The Anti-Gay Bigots Are Going To Lose Their Sh*t Over This New Tide Commercial

The detergent company spoofs Kim Davis with a progressive new ad


If you're dumb enough to go to my “university” & give me your $$$ -you're a loser.

Never licensed as a school, Trump University was in reality a series of real estate workshops in hotel ballrooms around the country, not unlike many other for-profit self-help or motivational seminars. Though short-lived, it remains a thorn in Trump’s side nearly five years after its operations ceased: In three pending lawsuits, including one in which the New York attorney general is seeking $40 million in restitution, former students allege that the enterprise bilked them out of their money with misleading advertisements.

Instead of a fast route to easy money, these Trump University students say they found generic seminars led by salesmen who pressured them to invest more cash in additional courses. The students say they didn’t learn Trump’s secrets and never received the one-on-one guidance they expected.


TA-NEHISI COATES: The Black Family in the Age of Mass Incarceration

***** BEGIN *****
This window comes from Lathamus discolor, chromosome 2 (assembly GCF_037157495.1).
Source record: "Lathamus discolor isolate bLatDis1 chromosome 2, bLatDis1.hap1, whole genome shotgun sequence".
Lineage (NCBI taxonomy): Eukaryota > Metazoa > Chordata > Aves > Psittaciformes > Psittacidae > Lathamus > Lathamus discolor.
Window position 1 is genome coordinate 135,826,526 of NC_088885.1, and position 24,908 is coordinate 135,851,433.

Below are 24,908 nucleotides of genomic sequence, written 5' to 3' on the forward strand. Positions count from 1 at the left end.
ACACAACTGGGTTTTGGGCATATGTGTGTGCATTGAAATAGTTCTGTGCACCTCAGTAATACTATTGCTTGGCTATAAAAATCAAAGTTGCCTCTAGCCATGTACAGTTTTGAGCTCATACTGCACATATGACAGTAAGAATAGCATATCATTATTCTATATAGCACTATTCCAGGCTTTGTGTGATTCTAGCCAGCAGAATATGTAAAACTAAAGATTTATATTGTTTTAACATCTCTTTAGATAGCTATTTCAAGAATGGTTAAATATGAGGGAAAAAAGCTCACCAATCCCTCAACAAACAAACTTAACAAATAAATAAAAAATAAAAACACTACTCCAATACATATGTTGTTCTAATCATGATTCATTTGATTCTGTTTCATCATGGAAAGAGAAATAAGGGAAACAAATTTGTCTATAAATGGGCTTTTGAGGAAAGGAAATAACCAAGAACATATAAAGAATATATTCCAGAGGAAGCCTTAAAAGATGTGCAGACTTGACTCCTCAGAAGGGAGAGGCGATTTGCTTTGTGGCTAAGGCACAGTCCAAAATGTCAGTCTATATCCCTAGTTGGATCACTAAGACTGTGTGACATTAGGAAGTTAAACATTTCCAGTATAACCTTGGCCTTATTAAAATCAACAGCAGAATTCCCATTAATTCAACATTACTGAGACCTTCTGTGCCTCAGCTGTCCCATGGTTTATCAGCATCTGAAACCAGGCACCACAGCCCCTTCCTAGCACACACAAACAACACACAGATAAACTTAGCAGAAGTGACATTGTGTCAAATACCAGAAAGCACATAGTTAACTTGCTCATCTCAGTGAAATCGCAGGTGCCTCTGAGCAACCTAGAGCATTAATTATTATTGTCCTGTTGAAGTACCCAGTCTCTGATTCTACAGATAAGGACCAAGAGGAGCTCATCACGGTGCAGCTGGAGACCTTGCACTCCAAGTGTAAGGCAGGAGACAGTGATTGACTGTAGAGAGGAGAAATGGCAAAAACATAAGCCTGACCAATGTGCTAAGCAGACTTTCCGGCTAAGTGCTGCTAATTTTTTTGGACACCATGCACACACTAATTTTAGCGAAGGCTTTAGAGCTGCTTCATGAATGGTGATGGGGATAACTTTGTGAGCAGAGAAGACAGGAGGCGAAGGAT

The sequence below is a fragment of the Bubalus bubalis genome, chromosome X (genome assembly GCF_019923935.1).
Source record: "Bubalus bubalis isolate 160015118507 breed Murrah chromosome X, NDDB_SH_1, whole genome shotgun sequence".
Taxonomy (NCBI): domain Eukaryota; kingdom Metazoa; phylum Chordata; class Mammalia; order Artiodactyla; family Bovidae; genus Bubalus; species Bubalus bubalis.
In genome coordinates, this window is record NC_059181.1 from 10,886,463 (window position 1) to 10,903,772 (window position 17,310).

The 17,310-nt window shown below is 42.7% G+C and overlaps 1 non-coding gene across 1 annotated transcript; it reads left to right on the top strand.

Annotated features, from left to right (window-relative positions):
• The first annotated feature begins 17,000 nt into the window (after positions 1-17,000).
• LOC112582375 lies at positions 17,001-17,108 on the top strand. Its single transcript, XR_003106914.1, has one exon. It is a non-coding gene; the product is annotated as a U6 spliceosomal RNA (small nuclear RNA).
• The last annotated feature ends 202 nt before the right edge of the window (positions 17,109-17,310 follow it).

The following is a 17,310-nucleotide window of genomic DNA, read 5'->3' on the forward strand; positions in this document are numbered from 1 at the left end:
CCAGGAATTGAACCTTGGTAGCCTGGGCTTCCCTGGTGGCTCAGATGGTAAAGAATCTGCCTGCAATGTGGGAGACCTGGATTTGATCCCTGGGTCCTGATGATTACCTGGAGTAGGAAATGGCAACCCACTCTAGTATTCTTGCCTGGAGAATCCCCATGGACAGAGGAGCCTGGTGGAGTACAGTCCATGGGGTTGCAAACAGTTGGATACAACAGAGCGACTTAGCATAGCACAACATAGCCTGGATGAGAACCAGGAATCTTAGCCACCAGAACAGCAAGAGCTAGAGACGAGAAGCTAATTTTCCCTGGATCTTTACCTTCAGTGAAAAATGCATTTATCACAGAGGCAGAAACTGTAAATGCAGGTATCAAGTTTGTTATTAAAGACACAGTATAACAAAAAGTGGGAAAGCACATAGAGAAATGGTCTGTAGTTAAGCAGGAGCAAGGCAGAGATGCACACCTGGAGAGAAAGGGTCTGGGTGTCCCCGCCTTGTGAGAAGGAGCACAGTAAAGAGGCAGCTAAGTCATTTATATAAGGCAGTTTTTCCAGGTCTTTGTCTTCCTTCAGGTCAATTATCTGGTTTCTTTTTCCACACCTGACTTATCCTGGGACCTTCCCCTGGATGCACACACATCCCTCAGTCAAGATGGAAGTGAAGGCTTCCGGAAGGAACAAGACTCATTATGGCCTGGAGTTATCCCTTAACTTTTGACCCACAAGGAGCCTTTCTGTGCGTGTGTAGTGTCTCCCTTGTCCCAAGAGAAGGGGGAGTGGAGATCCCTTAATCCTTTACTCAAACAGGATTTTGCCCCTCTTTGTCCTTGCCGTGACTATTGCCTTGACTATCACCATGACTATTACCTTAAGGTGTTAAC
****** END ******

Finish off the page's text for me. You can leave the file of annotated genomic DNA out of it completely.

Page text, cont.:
The Black Family in the Age of Mass Incarceration
Politicians are suddenly eager to disown failed policies on American prisons, but they have failed to reckon with the history. Reconsidering Daniel Patrick Moynihan’s report on “The Negro Family,” 50 years later.


The United States now accounts for less than 5 percent of the world’s inhabitants—and about 25 percent of its incarcerated inhabitants.


From the mid-1970s to the mid-’80s, America’s incarceration rate doubled, from about 150 people per 100,000 to about 300 per 100,000. From the mid-’80s to the mid-’90s, it doubled again. By 2007, it had reached a historic high of 767 people per 100,000, before registering a modest decline to 707 people per 100,000 in 2012. In absolute terms, America’s prison and jail population from 1970 until today has increased sevenfold, from some 300,000 people to 2.2 million. The United States now accounts for less than 5 percent of the world’s inhabitants—and about 25 percent of its incarcerated inhabitants. In 2000, one in 10 black males between the ages of 20 and 40 was incarcerated—10 times the rate of their white peers. In 2010, a third of all black male high-school dropouts between the ages of 20 and 39 were imprisoned, compared with only 13 percent of their white peers.